Adulewicz calls himself a fiscal conservative who would like to see the country cut back on the overseas financial burden. While he does not want to see the military "gutted" and the country's security jeopardized, Adulewicz said he believes it is time to stop giving money to countries that do not like us or having full armies in parts of the world where there is little threat to our interests.

Additionally, Adulewicz said he is pro life, believes in the right to bear arms and supports prayer in schools. He is not in favor of the current health care reform.

"I would like to see that whole Obamacare thing shaken up," Adulewicz said, adding, "There are good doctors in this country and these (decisions) should be left to the doctors."

An Ohio State graduate who had a football scholarship and played for Woody Hayes, Adulewicz said coach Hayes and the other coaches he had throughout school were a big influence in his life. However, it was a dean at Ohio State who convinced him it was important for attorneys to also provide a public service in their time.

"What better way to give back than to go down to Washington and shake some cages," Adulewicz said.

Johnson will be facing Smith in the Republican primary. Smith lives in Waterford, a small town just north of Marietta in Washington County. Like Johnson, Smith is retired military. He is a West Point Military Academy graduate. Later Smith became a professional engineer, working currently as a consulting engineer for Apex Engineering.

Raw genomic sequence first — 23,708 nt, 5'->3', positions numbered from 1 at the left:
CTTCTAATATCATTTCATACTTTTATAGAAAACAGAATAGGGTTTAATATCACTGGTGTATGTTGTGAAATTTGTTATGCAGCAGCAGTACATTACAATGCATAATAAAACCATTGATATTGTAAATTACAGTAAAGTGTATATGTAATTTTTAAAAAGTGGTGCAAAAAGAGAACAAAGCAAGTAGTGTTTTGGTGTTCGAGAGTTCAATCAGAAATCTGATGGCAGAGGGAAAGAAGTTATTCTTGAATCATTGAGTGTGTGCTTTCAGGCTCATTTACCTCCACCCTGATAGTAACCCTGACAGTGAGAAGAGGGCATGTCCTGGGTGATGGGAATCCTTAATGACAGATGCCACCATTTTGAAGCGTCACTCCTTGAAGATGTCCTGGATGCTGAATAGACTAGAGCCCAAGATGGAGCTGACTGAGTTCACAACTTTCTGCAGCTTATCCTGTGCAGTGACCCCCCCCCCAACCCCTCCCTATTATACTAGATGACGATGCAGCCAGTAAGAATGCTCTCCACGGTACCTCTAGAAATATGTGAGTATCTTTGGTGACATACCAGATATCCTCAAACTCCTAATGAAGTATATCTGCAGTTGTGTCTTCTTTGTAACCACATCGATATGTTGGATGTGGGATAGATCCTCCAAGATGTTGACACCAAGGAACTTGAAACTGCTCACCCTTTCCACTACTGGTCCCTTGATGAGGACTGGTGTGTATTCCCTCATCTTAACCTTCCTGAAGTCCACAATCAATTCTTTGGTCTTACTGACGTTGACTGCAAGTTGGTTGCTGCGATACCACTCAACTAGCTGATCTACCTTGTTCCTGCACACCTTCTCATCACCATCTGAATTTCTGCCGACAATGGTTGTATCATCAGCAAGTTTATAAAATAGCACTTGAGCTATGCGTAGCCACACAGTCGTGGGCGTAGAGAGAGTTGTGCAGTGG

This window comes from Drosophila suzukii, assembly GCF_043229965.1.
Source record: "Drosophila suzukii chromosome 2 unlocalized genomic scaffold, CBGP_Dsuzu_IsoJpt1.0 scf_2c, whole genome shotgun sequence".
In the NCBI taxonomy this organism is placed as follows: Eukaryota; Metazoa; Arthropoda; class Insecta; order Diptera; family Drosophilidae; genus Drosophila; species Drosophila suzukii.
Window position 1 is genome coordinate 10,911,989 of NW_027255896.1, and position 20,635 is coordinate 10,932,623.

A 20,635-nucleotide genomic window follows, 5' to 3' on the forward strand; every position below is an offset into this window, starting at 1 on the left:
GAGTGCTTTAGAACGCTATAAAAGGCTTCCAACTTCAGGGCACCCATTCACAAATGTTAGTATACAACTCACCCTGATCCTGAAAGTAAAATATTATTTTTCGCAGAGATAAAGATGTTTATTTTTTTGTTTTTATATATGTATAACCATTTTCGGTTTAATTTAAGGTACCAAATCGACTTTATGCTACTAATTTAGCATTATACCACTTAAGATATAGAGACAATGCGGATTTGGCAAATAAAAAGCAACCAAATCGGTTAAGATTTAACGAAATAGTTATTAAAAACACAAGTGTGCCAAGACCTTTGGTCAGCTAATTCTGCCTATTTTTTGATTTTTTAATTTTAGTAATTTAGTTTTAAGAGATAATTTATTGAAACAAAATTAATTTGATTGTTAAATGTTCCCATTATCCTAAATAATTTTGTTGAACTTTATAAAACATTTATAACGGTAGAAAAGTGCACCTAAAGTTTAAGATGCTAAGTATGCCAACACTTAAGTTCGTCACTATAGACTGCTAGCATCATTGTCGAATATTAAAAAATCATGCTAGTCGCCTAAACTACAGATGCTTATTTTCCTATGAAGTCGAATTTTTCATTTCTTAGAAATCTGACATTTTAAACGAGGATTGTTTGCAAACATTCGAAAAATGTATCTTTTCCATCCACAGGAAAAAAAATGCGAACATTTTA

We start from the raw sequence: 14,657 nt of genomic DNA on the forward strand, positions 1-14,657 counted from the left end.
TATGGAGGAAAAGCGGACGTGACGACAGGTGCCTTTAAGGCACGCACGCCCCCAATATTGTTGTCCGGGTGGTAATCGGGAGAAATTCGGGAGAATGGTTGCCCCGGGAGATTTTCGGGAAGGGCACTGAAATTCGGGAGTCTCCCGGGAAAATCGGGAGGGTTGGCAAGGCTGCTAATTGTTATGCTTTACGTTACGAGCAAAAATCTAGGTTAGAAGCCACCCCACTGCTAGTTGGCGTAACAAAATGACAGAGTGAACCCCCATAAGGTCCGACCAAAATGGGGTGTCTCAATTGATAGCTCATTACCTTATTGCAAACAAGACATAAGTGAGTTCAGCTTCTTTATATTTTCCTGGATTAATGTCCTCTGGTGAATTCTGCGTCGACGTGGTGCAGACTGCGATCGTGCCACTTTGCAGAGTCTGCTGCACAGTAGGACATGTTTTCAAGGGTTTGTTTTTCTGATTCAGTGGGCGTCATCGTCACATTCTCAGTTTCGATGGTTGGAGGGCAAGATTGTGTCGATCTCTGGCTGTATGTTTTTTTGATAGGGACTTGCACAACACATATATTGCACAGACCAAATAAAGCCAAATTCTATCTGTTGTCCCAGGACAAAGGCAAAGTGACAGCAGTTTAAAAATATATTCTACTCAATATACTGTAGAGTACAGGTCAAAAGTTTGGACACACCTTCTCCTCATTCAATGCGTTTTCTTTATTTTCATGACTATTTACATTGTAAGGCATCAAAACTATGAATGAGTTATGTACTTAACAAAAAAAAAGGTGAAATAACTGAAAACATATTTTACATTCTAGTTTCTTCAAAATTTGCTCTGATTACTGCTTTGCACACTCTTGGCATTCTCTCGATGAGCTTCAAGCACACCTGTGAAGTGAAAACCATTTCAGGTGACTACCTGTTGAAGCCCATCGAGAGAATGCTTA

He also was one of the leaders who organized petition drives in 2010 to get the health care freedom bill on the ballot, which later passed throughout Ohio.

Smith also believes in the importance of the horizontal gas drilling projects to Ohio's economy. Smith said it is necessary to keep the Environmental Protection Agency from over-regulating the industry and the way to do that is by defunding the EPA.

"You allow the development of the Utica Shale and jobs take care of themselves," Smith said, adding both Johnson and Wilson wrongly think jobs are created by the government.

Smith criticizes Johnson for voting to spend money, especially allowing the increases of the debt ceiling by $2.4 trillion in August 2011 and an additional $1.3 trillion later.

"Bill Johnson has voted to spend money faster than Charlie Wilson ever did," Smith said, adding Johnson is not a conservative, something he said many Republicans backing him do not realize. "I'm not speaking ill of a Republican. I'm speaking of a person who does not exercise conservative principles."

He also points out that Johnson's bill to make members of Congress go without their salaries when they do not pass a budget actually will have no real impact on the national debt. According to Smith's calculations all those salaries placed in a bucket for 13.6 years would pay only one day's interest on the $14.3 trillion national debt.

"It's a ludicrous dog and pony show," Smith said. "You have to cut programs. You have to cut expenditures. There is only one conservative on the ballot."

Smith is concerned the National Defense Authorization Act of 2012 has given too much power to Obama and to use the military to arrest those Americans suspected of terrorism without an indictment. Johnson has denied the lengthy bill gives that authority.

Smith said he hopes those who believe in conservative principles and the Constitution will consider voting for him in the primary.

"I'm asking for those folks to take out a Republican ballot and vote for the Victor," said Smith, whose website is voteforthevictor.com.

djohnson@mojonews.com